Definitions for s-wave
A transverse, shear wave, such as that produced by an earthquake. Movement is transverse to the direction of propagation and is a body wave
Origin: From "secondary wave" or "shear wave"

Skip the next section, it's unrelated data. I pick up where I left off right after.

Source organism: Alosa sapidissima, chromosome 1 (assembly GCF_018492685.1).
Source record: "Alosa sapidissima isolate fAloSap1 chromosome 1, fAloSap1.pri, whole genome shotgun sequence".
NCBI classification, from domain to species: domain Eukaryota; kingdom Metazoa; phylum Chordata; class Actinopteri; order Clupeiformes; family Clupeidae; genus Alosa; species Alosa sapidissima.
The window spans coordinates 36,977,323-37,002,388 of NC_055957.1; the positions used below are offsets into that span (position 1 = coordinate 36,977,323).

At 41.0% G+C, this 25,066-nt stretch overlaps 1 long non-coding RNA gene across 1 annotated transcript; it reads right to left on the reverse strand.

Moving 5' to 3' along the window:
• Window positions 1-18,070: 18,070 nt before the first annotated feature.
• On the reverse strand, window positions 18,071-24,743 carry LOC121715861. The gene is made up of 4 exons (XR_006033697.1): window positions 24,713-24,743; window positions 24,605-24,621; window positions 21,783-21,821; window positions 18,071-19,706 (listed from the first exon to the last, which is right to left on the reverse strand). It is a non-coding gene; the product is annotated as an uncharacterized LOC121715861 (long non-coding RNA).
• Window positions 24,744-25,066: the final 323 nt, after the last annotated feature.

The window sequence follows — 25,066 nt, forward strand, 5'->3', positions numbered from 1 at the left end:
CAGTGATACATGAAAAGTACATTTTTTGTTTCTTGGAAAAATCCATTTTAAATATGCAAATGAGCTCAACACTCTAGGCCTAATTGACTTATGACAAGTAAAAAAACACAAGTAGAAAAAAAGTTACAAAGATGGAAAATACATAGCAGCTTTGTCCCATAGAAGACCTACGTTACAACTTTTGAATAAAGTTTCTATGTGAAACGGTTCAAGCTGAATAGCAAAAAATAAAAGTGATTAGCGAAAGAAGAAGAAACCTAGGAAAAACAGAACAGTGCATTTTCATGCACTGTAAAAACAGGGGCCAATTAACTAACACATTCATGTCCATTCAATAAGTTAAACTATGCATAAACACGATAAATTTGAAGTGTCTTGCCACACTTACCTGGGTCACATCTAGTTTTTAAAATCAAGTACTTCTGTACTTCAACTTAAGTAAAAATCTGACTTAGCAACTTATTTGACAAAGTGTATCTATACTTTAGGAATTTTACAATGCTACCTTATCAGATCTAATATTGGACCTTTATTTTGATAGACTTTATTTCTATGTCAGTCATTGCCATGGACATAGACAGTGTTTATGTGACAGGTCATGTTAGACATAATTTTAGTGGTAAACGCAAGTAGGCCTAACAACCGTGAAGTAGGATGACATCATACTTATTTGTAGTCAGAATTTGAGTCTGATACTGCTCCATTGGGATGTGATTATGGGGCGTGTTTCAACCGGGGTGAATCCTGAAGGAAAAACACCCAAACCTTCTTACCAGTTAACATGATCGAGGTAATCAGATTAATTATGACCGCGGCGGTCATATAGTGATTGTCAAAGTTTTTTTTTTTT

A type of elastic wave, the S-wave, secondary wave, or shear wave is one of the two main types of elastic body waves, so named because they move through the body of an object, unlike surface waves. The S-wave moves as a shear or transverse wave, so motion is perpendicular to the direction of wave propagation: S-waves are like waves in a rope, as opposed to waves moving through a slinky, the P-wave. The wave moves through elastic media, and the main restoring force comes from shear effects. These waves do not diverge, and they obey the continuity equation for incompressible media: Its name, S for secondary, comes from the fact that it is the second direct arrival on an earthquake seismogram, after the compressional primary wave, or P-wave, because S-waves travel slower in rock. Unlike the P-wave, the S-wave cannot travel through the molten outer core of the Earth, and this causes a shadow zone for S-waves opposite to where they originate. They can still appear in the solid inner core: when a P-wave strikes the boundary of molten and solid cores, called the Lehmann discontinuity, S-waves will then propagate in the solid medium. And when the S-waves hit the boundary again they will in turn create P-waves. This property allows seismologists to determine the nature of the inner core.
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